By Besha Rodell
By Patrick Range McDonald
By Michael Goldstein
By Dennis Romero
By Sarah Fenske
By Matthew Mullins
By Patrick Range McDonald
By LA Weekly
Time will tell. A print of Harlin’s film was not made available for preview in connection with this article, though, speaking by phone from the film’s sound-mixing stage, Harlin assured me that “Like the original, this is a very adult horror film. It very seriously examines the issue of faith and God’s presence in people’s lives as deciding factors in whether or not justice takes place in the world.”
Even on a bright summer’s day, the house at 3600 Prospect Street exudes a cool, quiet menace, as does the adjacent flight of stairs, with its dramatic plummet down to M Street below. And here, on this particular day, stands William Peter Blatty, the man who was once one of the top comedy writers in Hollywood, before a certain novel and film immortalized this house and these stairs and, indeed, Blatty himself. In 1949, less than a mile away, Blatty was an undergraduate at Georgetown University. It was there that he followed, in the pages of the Washington Post, the account of a boy from Silver Spring, Maryland, who had supposedly been freed from the devil’s grip following a series of exorcisms conducted over a period of several months. The story stuck with Blatty, though it would be more than 20 years before he fictionalized it as The Exorcist. That, of course, was the real “beginning” — if one that has been subjected, for more than three decades, to countless revisions.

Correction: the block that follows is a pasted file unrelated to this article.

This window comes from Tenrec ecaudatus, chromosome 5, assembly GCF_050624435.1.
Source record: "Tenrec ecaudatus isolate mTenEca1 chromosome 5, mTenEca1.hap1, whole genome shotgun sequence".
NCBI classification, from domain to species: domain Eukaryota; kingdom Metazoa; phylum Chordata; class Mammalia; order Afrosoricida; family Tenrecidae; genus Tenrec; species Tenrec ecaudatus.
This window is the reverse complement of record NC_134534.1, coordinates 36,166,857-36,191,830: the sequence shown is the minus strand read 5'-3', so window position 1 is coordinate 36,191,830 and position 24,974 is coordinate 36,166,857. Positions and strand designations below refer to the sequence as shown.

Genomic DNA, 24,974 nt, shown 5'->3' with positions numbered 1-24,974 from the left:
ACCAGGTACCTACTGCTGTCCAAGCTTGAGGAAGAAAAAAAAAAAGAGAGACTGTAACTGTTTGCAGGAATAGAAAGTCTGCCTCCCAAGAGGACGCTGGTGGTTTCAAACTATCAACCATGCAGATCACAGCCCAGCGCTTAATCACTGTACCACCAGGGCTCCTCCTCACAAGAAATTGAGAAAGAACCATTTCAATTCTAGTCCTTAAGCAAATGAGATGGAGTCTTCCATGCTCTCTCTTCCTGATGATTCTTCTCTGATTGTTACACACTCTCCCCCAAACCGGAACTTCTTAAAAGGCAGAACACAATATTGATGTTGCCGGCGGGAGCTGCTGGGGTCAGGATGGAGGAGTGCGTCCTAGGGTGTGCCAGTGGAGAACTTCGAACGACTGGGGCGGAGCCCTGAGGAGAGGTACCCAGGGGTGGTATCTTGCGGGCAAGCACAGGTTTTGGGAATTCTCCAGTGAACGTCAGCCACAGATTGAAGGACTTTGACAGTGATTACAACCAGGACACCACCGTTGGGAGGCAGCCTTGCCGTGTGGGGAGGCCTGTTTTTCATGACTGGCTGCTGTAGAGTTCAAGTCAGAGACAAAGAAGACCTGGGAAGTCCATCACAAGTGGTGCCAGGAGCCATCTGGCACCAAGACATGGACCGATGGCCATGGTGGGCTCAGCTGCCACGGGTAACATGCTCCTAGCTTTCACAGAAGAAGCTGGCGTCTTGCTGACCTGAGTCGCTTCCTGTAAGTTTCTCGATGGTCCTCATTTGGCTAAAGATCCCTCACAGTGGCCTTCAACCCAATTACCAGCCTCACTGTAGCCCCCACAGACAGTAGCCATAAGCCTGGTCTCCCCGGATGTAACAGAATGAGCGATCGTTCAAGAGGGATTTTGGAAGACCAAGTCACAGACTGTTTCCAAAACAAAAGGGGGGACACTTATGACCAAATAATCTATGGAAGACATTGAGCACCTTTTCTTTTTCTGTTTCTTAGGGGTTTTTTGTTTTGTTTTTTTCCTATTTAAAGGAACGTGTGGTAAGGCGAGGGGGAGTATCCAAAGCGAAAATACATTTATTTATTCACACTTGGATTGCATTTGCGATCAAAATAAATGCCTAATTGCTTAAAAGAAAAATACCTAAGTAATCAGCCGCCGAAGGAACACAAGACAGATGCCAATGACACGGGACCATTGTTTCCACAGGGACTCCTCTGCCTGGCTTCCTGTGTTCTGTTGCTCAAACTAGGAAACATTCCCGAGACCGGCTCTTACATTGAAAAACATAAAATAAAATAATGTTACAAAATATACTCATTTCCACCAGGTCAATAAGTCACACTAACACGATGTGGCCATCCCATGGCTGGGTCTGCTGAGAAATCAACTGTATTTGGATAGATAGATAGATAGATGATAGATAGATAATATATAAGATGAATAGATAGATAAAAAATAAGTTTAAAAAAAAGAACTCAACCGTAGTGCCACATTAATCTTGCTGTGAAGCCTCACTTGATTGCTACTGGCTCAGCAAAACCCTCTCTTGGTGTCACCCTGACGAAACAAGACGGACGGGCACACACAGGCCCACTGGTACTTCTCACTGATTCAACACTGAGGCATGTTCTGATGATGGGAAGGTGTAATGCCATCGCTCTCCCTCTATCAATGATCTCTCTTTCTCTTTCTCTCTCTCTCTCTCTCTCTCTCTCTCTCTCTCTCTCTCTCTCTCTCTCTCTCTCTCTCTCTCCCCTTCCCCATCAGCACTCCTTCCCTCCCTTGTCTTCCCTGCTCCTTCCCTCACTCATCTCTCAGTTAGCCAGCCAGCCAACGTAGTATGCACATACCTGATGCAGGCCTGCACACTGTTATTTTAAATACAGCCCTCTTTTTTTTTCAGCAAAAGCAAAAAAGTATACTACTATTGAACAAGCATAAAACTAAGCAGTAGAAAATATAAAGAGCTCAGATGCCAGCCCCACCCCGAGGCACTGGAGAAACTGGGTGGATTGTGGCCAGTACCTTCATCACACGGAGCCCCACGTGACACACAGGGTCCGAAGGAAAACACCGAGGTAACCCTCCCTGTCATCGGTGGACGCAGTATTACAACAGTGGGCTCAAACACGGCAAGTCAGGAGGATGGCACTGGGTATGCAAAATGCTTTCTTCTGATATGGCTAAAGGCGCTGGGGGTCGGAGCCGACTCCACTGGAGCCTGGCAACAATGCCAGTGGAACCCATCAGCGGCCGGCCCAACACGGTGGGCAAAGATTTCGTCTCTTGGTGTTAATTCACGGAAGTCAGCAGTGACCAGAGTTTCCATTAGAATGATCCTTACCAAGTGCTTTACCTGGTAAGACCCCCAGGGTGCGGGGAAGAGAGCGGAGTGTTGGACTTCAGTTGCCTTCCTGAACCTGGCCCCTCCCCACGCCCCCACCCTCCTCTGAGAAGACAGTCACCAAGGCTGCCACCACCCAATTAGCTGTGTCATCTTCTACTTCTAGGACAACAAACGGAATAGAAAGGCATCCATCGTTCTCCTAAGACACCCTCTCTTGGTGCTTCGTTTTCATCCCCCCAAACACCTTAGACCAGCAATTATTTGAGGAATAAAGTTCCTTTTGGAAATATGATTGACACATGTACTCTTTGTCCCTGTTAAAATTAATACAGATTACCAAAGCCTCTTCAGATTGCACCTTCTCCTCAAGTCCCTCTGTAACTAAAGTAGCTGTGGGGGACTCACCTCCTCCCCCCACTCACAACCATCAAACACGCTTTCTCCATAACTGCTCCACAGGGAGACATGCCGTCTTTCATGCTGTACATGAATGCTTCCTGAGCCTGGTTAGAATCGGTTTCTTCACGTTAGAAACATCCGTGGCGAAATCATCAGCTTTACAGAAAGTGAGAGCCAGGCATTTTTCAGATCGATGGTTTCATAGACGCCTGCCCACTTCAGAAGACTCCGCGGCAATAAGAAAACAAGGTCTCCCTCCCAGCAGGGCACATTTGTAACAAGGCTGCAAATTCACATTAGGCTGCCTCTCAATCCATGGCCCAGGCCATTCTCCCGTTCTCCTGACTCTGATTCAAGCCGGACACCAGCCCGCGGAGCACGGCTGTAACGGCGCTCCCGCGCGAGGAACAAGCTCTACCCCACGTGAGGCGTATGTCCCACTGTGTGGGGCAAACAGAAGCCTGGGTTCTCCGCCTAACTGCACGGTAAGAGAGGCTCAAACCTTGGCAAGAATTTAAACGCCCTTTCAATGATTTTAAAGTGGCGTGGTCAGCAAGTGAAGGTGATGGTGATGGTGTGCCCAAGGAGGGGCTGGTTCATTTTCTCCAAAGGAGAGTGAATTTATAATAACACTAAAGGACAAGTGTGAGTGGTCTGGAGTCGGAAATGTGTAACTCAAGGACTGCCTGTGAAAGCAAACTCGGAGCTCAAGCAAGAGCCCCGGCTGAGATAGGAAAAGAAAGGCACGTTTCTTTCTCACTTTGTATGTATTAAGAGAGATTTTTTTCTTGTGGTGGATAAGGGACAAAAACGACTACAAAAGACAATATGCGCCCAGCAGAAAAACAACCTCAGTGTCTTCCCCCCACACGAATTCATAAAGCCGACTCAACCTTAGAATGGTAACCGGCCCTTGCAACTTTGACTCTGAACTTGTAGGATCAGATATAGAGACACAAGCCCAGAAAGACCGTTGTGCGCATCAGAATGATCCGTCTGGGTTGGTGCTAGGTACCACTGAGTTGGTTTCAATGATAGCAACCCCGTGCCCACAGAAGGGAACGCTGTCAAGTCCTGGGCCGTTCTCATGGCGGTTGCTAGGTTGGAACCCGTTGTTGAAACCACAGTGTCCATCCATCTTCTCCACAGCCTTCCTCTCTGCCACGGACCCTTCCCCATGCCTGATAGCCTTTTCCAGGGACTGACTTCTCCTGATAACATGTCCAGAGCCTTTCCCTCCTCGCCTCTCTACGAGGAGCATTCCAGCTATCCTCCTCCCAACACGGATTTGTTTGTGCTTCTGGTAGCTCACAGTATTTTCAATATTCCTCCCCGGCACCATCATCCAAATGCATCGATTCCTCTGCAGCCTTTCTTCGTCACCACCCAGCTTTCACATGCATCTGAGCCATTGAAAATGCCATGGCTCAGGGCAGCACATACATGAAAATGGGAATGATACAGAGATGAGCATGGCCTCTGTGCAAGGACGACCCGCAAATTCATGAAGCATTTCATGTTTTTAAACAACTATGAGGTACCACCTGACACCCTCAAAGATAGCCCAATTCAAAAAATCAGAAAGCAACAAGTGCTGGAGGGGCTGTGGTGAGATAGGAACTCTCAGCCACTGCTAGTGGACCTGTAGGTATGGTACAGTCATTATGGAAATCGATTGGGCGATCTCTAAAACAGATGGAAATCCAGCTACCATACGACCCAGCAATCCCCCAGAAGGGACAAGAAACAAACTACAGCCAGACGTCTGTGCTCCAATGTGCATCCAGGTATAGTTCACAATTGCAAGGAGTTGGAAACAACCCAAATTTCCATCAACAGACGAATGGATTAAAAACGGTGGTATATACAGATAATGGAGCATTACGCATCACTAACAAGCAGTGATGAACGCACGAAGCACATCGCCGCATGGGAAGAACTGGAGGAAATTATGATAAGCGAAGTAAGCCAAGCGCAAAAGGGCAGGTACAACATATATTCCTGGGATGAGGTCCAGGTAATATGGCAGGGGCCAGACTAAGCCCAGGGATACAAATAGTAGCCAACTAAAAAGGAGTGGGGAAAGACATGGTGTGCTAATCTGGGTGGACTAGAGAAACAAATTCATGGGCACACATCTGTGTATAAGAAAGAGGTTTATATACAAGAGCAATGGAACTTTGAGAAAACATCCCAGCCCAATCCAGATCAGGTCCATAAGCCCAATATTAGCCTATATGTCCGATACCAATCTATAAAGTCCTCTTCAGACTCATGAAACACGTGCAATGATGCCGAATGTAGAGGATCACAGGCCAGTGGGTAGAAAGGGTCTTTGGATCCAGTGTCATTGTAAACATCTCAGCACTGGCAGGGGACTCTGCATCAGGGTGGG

Published in 1971, Blatty’s novel was a phenomenon from the start, spending 55 weeks on the New York Times best-seller list. Released two years later on the day after Christmas, William Friedkin’s film version, produced and scripted by Blatty, was itself no slouch. According to The New York Times, at Manhattan’s Cinema 1 theater, “People stood like sheep in the rain, cold and sleet for up to four hours to see the chilling film,” while inside there were reports of nausea, fainting spells and heart attacks — a scene that would be repeated for months to come in cities all around the country. Despite pans from some major critics (including Pauline Kael), the R-rated film went on to gross $193 million (not including the 2000 reissue) and received 10 Oscar nominations, winning for its sound and for Blatty’s script. Though Rosemary’s Babyhad created a stir five years earlier, The Exorcisttapped deeper and more potently into the cultural nerve center than any horror story that had come before it or, quite possibly, has since. Not surprisingly, plans for a follow-up began almost immediately, even though both Blatty and Friedkin excused themselves from the negotiations.